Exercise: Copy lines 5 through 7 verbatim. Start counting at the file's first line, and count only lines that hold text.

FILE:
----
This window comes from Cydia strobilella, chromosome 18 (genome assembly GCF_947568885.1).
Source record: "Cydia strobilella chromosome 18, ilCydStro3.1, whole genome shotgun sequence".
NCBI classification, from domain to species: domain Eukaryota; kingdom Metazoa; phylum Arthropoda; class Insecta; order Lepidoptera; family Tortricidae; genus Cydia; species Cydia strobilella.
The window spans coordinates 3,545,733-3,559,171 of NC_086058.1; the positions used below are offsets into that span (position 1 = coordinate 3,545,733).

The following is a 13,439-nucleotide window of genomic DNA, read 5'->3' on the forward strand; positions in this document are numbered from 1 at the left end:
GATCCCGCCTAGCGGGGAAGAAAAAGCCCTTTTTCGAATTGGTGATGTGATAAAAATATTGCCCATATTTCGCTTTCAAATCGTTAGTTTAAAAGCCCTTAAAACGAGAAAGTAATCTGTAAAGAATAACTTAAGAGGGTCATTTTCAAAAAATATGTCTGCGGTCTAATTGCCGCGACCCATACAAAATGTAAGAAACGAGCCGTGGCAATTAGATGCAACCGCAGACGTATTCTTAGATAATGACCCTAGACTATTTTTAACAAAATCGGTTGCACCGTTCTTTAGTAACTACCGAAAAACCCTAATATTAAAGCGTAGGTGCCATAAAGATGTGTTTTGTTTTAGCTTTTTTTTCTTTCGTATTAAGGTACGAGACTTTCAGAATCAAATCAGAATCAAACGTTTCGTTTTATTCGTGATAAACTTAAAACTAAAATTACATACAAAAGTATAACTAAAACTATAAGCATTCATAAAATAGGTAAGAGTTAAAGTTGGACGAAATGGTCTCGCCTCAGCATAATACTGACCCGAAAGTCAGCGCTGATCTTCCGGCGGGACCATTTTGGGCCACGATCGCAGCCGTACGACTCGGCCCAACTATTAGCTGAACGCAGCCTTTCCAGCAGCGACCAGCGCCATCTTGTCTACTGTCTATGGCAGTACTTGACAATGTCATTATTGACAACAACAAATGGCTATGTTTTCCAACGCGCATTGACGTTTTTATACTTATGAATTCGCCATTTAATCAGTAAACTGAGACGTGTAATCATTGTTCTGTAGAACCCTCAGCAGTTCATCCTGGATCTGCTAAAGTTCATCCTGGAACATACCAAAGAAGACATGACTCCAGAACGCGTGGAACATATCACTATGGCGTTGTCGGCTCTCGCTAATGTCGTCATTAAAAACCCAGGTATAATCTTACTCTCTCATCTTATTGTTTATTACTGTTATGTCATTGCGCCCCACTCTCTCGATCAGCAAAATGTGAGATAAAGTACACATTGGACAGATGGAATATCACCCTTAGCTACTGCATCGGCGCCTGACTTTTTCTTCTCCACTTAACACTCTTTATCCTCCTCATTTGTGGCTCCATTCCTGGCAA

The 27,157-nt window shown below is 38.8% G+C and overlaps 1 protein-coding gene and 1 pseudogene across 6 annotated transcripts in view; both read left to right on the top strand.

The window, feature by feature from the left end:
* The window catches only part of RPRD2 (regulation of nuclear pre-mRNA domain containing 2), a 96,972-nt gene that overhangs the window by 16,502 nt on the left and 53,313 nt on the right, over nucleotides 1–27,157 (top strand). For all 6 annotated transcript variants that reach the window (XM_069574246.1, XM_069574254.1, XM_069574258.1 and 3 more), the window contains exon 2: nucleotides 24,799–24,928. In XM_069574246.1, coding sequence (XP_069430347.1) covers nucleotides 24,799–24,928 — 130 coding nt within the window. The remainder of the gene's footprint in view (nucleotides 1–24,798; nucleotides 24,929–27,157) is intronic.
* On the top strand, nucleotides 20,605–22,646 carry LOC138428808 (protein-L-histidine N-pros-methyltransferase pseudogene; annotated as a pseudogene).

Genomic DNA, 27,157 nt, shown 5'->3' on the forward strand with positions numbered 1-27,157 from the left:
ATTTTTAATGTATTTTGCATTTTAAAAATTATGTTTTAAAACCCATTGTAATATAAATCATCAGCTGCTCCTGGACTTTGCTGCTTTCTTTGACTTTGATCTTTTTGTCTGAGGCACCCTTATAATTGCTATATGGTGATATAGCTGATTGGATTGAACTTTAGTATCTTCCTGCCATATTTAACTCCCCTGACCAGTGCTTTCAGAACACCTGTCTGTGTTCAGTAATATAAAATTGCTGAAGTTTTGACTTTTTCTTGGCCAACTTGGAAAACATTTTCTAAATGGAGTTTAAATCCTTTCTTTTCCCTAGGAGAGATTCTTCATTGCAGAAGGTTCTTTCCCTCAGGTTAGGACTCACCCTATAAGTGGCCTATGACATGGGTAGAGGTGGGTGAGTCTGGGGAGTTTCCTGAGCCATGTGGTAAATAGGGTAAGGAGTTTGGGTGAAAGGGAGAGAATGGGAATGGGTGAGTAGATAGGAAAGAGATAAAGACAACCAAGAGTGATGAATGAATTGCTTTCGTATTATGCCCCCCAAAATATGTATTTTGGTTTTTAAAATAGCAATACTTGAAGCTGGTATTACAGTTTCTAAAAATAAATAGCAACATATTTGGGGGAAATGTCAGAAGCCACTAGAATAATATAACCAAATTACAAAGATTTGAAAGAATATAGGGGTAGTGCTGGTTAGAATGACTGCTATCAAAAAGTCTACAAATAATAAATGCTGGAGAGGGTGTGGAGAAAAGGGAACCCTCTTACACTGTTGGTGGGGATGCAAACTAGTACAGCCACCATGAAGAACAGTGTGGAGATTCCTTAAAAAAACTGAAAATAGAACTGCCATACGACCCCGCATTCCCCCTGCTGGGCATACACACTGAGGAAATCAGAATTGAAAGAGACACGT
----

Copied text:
The following is a 13,439-nucleotide window of genomic DNA, read 5'->3' on the forward strand; positions in this document are numbered from 1 at the left end:
GATCCCGCCTAGCGGGGAAGAAAAAGCCCTTTTTCGAATTGGTGATGTGATAAAAATATTGCCCATATTTCGCTTTCAAATCGTTAGTTTAAAAGCCCTTAAAACGAGAAAGTAATCTGTAAAGAATAACTTAAGAGGGTCATTTTCAAAAAATATGTCTGCGGTCTAATTGCCGCGACCCATACAAAATGTAAGAAACGAGCCGTGGCAATTAGATGCAACCGCAGACGTATTCTTAGATAATGACCCTAGACTATTTTTAACAAAATCGGTTGCACCGTTCTTTAGTAACTACCGAAAAACCCTAATATTAAAGCGTAGGTGCCATAAAGATGTGTTTTGTTTTAGCTTTTTTTTCTTTCGTATTAAGGTACGAGACTTTCAGAATCAAATCAGAATCAAACGTTTCGTTTTATTCGTGATAAACTTAAAACTAAAATTACATACAAAAGTATAACTAAAACTATAAGCATTCATAAAATAGGTAAGAGTTAAAGTTGGACGAAATGGTCTCGCCTCAGCATAATACTGACCCGAAAGTCAGCGCTGATCTTCCGGCGGGACCATTTTGGGCCACGATCGCAGCCGTACGACTCGGCCCAACTATTAGCTGAACGCAGCCTTTCCAGCAGCGACCAGCGCCATCTTGTCTACTGTCTATGGCAGTACTTGACAATGTCATTATTGACAACAACAAATGGCTATGTTTTCCAACGCGCATTGACGTTTTTATACTTATGAATTCGCCATTTAATCAGTAAACTGAGACGTGTAATCATTGTTCTGTAGAACCCTCAGCAGTTCATCCTGGATCTGCTAAAGTTCATCCTGGAACATACCAAAGAAGACATGACTCCAGAACGCGTGGAACATATCACTATGGCGTTGTCGGCTCTCGCTAATGTCGTCATTAAAAACCCAGGTATAATCTTACTCTCTCATCTTATTGTTTATTACTGTTATGTCATTGCGCCCCACTCTCTCGATCAGCAAAATGTGAGATAAAGTACACATTGGACAGATGGAATATCACCCTTAGCTACTGCATCGGCGCCTGACTTTTTCTTCTCCACTTAACACTCTTTATCCTCCTCATTTGTGGCTCCATTCCTGGCAA

The 27,157-nt window shown below is 38.8% G+C and overlaps 1 protein-coding gene and 1 pseudogene across 6 annotated transcripts in view; both read left to right on the top strand.